When I set out in the summer of 1992 to write a book on the Mississippi River community of Ilasco, Missouri, I was struck right away by how quickly a people’s history (in this case, my own) can become “lost” or buried. In fact, I soon realized how little I knew of my own community’s history. Bulldozers wiped Ilasco off the map in the 1960s, but for those of us who were part of its sixty-year history, the town was fresh and alive in our memories. Thirty-one years earlier (a mere blink of the eye, it seemed), I sat in Ilasco’s elementary school desks, romped in the gymnasium, and sang joyous hymns in pews of the Church of the Nazarene.
Ilasco survived in our memories, but in 1992, the history of the “City of Dust” remained buried, yet to be excavated and written. To locate foundations and sidewalks of razed homes, schools, and churches required a difficult search of overgrown thickets, brush, and layers of fill dirt. It also required ignoring “No Trespassing” signs on the edges of the Continental Cement plant’s vast limestone quarries and buildings.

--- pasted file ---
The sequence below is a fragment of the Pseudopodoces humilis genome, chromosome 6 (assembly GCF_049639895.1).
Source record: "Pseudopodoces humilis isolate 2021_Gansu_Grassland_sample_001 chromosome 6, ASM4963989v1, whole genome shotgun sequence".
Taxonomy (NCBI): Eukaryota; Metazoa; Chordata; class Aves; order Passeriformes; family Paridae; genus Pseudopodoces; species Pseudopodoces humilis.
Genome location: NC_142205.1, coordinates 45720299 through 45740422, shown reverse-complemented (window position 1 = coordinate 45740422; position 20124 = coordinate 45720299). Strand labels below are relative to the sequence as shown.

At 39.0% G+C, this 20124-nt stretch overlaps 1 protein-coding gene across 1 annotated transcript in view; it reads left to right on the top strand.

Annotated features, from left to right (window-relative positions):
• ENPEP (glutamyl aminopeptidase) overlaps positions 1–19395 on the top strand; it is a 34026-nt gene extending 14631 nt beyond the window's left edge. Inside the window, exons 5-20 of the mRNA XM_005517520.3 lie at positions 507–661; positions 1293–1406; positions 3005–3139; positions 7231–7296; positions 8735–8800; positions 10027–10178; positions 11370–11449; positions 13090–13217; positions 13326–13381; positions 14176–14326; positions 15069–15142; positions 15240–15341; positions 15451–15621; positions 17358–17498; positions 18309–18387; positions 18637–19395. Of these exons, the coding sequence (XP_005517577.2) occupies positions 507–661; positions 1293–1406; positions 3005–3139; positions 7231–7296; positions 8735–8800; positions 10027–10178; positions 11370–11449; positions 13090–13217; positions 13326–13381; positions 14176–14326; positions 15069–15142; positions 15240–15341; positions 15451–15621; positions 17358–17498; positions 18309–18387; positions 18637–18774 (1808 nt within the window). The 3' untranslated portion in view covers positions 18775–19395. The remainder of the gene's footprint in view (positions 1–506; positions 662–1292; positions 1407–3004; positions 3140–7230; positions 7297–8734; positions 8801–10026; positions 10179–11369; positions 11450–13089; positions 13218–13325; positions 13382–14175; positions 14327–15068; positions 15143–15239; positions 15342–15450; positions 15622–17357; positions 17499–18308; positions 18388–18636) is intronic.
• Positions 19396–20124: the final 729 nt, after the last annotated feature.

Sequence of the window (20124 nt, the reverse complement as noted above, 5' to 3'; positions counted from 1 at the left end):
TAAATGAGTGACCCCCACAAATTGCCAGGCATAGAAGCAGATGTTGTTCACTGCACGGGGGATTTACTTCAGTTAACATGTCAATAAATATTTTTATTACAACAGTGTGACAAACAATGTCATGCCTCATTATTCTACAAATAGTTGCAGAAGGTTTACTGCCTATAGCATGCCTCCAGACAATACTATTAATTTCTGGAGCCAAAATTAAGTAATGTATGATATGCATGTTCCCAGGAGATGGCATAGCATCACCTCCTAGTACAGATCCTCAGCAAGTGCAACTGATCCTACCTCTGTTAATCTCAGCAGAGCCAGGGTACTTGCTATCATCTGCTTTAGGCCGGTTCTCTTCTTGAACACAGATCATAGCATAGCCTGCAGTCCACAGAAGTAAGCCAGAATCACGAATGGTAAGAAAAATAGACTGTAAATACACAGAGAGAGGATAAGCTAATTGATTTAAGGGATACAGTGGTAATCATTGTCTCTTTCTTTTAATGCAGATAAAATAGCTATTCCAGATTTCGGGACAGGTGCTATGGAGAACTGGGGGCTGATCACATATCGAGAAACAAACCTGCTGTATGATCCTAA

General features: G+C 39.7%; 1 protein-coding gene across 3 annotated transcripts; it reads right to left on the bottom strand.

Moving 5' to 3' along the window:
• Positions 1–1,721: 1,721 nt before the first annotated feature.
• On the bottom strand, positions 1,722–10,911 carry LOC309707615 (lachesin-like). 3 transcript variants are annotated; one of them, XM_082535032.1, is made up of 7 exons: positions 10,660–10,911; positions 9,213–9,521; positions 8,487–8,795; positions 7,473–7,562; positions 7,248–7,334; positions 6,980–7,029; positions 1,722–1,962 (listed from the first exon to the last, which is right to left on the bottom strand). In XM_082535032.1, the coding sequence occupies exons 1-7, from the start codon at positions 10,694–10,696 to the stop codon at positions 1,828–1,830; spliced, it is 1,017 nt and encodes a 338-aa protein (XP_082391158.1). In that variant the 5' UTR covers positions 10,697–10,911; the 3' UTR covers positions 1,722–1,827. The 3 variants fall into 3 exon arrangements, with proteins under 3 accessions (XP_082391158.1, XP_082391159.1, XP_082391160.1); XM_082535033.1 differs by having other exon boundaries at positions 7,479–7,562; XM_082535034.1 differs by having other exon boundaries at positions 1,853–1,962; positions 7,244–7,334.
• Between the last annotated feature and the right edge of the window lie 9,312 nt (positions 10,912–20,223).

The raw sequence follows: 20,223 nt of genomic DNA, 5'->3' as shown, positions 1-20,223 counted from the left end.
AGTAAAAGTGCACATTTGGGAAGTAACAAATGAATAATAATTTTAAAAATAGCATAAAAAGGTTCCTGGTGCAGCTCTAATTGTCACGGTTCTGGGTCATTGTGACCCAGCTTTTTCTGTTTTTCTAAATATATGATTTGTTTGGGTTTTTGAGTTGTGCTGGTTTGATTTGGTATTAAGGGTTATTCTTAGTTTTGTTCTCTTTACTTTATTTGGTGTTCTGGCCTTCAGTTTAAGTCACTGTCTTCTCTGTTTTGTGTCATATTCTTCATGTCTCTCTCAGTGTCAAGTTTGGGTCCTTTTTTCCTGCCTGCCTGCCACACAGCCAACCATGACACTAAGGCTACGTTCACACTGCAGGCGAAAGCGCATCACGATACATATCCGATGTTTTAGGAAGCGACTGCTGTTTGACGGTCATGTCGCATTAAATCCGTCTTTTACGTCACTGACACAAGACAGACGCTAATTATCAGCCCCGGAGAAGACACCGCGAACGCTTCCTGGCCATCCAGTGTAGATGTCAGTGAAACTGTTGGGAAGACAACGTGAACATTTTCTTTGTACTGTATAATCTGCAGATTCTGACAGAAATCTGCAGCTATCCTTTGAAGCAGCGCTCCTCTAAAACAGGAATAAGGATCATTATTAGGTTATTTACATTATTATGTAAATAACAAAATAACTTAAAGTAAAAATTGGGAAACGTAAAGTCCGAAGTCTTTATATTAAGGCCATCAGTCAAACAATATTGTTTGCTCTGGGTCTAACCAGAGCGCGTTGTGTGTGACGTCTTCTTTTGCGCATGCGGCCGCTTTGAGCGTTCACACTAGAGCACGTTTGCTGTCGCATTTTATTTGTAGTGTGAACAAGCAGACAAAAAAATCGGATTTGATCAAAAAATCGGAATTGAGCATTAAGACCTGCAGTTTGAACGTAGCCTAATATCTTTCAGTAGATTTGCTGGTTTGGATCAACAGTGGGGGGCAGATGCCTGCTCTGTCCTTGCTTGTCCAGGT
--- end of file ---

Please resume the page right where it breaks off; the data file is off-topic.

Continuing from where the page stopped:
As I drove across the bridge to begin my research into what once was the heart of Ilasco, the sweatbox jail built with Atlas Portland cement in 1909 peeked out at me from behind thickets of neglect and abandonment. The gloomy holding pen, a relic of the industrial town’s tumultuous early history, was one of a handful of surviving structures. The lights weren’t on at Al’s Tavern as much anymore, but I parked my car near the jail to have a look around. Before stepping cautiously into thickets of the past, I glanced in the direction of scenic highway 79 and reflected. Tourists speeding past on the Great River Road (scenic highway 79) that snaked along the perimeter of the cement plant had no idea that a town with a vibrant working-class history lay buried beneath the pavement. A rural river town occupied by the Missouri militia in a state of martial law during a dramatic confrontation between labor and capital in 1910. Loved by some but despised, ridiculed, and feared by others, it was a town that drew sawmill workers and shell diggers, farmers, fishermen, and fortunetellers, shantyboats and Gypsies, and boatloads and trainloads of southern and eastern European immigrants hungry for a piece of the American dream.
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